Tuesday, 27 April 2010

Join The Club!

Heavens, it’s now only 17 days to blast off. So to celebrate I’ve decided to apply to join a rather exclusive club.

Now, I’m not really the kind of person who joins things, exclusive or not. All that cod official-ness, elections and minutes and chairmen and secretaries and things. I’m afraid I tend to side with that great American film comedian Groucho Marx who famously observed that he really didn’t want to belong to any club that would have him as a member.

But when I happened upon the 'Land’s End to John O’Groats Club', well I mean… how could I not?

The club is aimed squarely at that select band of travellers (me, in other words) who undertake to complete the journey between Britain’s two most distant destinations, to help them to broadcast and celebrate their achievement, to stimulate them a little, give them a little encouragement along the way. And, hopefully, to sell them the odd suitably logo-ed polo shirt or two.

Because whilst the LEJOG club sets out to celebrate the ‘whole end-to-end ethos’, which their website somewhat grandly contends is a part of our cultural history, and I have no reason to doubt it, the club’s officials are not beyond a little bit of harmless merchandising. Polo shirts, baseball caps, T shirts and fleeces, real stripped-down travelling togs, all proudly bearing the club logo, are available at prices to suit all pockets. Clothes to be worn with a certain amount of pride, and with the added bonus that everyone you encounter en route will immediately know that your are involved in that great undertaking, doing Britain’s longest journey.

But this is no scam. For just a £15 membership fee, you get a signed certificate fulsomely detailing your achievement, a year’s membership of the club, a privilege card entitling you and your immediate family to free parking and entry to all the exhibitions on the Land's End and John O'Groats’ sites, and an annual club newsletter. You also receive invitations to 2 club social events in June and November at the Land’s End Hotel, each offering the opportunity to catch up with, brag to and generally irritate fellow end to enders.

But it is their website which is the real glory. It's full of tales of daring-do on the high roads and by-roads, by bike, barrow and boot, with stories of real endeavour and stubborn endurance. All of which make my particular journey seem a bit, well… a bit nancy.

But do I care? Hell, no, not a jot. I know I'm only riding a bus (well, quite a lot of buses, actually) but I have few illusions about the geniune hardships I'm facing. Yes, its going to be buttock-aching, yes it will be mind-numbing at times, and yes, quite possibly totally infuriating. In the ranks of the end-to-enders, I believe I'll be able to hold my head up high, fix them with my steely gaze and utter those three little words - 'twenty nine days'.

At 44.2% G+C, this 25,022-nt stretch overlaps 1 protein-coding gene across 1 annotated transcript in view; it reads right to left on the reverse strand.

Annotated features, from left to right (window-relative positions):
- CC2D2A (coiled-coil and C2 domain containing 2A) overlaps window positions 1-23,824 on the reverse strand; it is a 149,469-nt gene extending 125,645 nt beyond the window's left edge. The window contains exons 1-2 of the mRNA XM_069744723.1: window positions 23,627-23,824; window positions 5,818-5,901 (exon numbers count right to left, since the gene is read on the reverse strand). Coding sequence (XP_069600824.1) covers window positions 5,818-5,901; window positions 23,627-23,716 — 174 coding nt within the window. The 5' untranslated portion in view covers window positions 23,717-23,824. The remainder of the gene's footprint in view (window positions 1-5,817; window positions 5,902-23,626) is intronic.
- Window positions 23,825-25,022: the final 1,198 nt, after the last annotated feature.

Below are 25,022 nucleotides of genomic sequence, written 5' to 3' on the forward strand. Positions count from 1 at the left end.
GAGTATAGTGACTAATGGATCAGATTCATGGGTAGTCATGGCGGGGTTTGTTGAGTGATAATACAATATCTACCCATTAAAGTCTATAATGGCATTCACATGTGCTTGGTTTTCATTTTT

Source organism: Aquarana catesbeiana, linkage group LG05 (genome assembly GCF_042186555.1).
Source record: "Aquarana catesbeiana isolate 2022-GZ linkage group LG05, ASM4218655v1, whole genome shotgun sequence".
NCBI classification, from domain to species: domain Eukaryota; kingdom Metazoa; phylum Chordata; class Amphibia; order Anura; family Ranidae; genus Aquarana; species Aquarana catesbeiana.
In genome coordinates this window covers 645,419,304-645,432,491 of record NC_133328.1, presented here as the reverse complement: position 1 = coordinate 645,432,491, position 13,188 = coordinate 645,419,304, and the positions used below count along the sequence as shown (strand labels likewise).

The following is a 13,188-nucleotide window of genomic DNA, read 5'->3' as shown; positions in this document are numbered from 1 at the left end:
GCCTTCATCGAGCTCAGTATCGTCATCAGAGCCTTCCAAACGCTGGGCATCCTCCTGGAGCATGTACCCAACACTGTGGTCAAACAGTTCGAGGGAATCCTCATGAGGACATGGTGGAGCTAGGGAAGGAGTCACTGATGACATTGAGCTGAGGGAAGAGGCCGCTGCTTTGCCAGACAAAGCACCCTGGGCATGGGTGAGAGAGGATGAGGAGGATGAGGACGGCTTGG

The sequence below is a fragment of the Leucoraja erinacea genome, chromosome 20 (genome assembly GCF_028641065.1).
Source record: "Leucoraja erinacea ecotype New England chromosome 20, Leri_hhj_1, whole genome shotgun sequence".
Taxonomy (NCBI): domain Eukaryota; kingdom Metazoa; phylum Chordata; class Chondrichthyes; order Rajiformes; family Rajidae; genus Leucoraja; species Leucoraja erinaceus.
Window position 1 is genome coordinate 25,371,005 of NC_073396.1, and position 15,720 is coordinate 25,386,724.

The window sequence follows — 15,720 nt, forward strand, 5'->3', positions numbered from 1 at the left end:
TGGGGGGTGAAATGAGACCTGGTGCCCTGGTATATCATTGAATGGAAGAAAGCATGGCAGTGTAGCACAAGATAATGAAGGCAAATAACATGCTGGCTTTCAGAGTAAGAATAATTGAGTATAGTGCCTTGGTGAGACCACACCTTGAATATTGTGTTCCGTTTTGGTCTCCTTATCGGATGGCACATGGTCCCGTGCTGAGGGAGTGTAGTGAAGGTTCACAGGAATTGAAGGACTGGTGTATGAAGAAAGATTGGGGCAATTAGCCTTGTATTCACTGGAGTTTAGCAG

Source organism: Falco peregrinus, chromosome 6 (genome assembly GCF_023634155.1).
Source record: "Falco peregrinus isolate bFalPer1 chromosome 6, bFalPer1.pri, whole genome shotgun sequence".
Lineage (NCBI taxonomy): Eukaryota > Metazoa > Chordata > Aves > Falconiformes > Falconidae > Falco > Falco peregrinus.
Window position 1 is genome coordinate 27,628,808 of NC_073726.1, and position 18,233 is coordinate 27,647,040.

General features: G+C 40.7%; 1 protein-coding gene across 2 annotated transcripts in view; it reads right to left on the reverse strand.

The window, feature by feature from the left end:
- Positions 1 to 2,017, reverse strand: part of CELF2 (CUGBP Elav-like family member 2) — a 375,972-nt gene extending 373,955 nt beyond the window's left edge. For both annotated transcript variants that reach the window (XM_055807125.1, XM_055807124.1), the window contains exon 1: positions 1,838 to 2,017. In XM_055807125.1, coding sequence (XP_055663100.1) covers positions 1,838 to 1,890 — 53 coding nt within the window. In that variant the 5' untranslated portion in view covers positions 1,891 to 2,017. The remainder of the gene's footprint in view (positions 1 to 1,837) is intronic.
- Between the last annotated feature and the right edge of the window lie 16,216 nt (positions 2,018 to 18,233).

Because most of the stories on their website are all about timed journeys - six days on a tractor, 32 hours on a bike, seven hours strapped to the under-carriage of a Tiger Moth, two weeks in a pram - but few will be as long, as painfully long perhaps, as mine. And that has to count for something.

To stand at litter-strewn, rain-lashed bus stops for hours on end waiting for buses that don't arrive, to sit on grubby buses for 29 whole days, to live on bus station pasties for a month ... hey, that's endurance, mush.

Who knows? Perhaps one day my own journey might rank among the tales of septuagenarian hang-gliders, fancy dress joggers and Formation "I'm Cycling Backwards for Charity" teams. Or even among those more humble end-to-enders whose own personal journeys are detailed on their website, all of whom I have no doubt have achieved their goal more quickly and, frankly, far more impressively than I ever could. I'd be happy to be part of that, which is what this club is really all about - sharing experiences, meeting new people, and enjoying a sense of fellowship.

Anyway, I’ve sent off my application, I’ve printed off a form which I’ll be asking the people I meet on the road to sign so that I can prove that I’ve actually made the journey, and I’m ready to go.

Might not bother with the polo shirt, though.

1 comment:

  1. what is it they say about not wanting to be a part of any club that would have you as a member